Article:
The photo just can’t convey the true size, heft and strength of the MT-8R Z’mora folder by Mantis Knives. With both convex and concave cutting surfaces on the four-inch AUS 8 blade, it’s one wicked slicing-and-dicing machine. The exaggerated “bramp” hump on top provides fast, gross-motor-skill opening, and a very useful point for application to sensitive nerve centers. The handle is machined G-10, and the butt incorporates a cord and belt cutter. Out of a great lineup of radical designs, this is one of the best yet.
And here’s an equally radical flashlight to go with it: Bushnell’s breakthrough in personal illumination, the HD Torch. “HD” in this case means “High Definition.” Yep; hi-def has come to lights! About half of its 9-inch, 9.8-ounce length is comprised of sophisticated electronics which produce – ready for this? – a perfect square of flawless, absolutely consistent 165-lumen white light; no blobs, no rings, just sharply defined light.
The HD Torch also features a rescue strobe mode, visible for several miles, and a lit “find-me” and battery-level indicator in the tailcap. Two lithium 123A cells provide 90 minutes of continuous runtime. You’re just gonna have to see it to appreciate it, so do that, okay?
Renowned knife designer Bob Lum has passed on, but designs completed though not yet produced when he died are still coming out. One of these is Benchmade’s new 741 Onslaught – a graceful, gutsy blend of fine lines and fast handling. The 4.28-inch blade of 154 CM stainless steel can be had polished or coated in black BK1, with a plain razor-sharp edge or combination plain and serrated. The Onslaught is built on Benchmade’s AXIS locking mechanism, and the handle scales are textured G-10. This knife can easily dance back and forth from dress to tactical duty, so kick up the music and try it…
Streamlight kicked off the New Year in 2010 with the next generation of their respected Strion LED – the Strion LED HP. Packin’ significantly more power than its predecessor, the new kid uses C4 Power LED technology to deliver 400 percent greater peak beam intensity, three selectable light levels and a strobe feature, all controlled by a single tailcap switch. A deep-dish parabolic reflector produces a long-range targeting beam over a distance of 1,200 feet on the high setting, and the fast-charging lithium ion battery pack has a recharge life of 500 cycles. Waterproof, shockproof and equipped with a shatterproof polycarbonate lens, the new HP even fits older Strion home and vehicle chargers.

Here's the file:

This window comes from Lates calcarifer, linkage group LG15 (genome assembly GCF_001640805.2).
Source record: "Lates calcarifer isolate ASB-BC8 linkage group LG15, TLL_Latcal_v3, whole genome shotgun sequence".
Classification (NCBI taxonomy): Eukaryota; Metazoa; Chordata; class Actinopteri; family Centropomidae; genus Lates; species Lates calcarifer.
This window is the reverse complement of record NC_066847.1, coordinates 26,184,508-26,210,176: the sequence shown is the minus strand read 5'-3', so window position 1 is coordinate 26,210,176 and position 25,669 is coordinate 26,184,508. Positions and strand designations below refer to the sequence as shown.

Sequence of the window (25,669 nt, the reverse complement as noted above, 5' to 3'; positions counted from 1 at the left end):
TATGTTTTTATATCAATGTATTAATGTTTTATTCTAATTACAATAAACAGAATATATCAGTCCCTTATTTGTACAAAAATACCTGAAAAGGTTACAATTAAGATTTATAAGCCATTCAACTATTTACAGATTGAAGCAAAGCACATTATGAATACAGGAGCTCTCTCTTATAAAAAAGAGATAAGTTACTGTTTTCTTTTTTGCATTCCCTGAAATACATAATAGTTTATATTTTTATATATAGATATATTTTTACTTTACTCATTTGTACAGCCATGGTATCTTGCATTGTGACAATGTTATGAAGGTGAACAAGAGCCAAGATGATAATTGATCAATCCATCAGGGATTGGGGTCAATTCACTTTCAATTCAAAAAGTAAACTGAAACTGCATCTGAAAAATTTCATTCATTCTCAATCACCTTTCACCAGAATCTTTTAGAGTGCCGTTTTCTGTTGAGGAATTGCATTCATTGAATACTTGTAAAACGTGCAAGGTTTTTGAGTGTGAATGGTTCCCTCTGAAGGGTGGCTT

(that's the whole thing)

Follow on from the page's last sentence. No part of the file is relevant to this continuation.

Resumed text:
Did I save the best for last? You be the judge… I wanted you to see both sides of Dwaine Carrillo’s handmade custom TripWire II folders. Using what he calls “X-frame construction,” the result is a virtually bombproof piece of G-10 and titanium art with a dynamic-cutting 154 CM blade. To see all the color schemes and finishes available, you’ll have to check out the galleries of photos on his AirKat Knives web site – just try to control the drooling, okay?
Dwain only makes one, two or three at a time, so if you want one, contact him and get in line. He’s a workaholic, so you won’t wait forever, but I can assure you, the gnawing appetite you develop while languishing will be slaked when your package arrives!
If you’ve been waiting for a multi-function light-cannon, check out the 700-lumen (yes, seven hundred lumens! ) STOPLITE by SIG SAUER. It’s a handheld, tactical and general-service light, plus it attaches to a weapon rail-mount as a vertical long-gun foregrip. Other “little extras” include a laser aiming module, momentary, constant-on and brutally blinding strobe modes, a “hot shoe” electrical outlet for other powered accessories, and fantastic ergonomics. The STOPLITE comes in a handy carrying case, where you can stash a spare set of four 123A lithium batteries. This night-eater belongs on your boat, in your truck, and on your home-defense carbine. This is one of those few designs which, no matter what new technology brings tomorrow, will get the job done and still be powerful and eminently useful for years to come.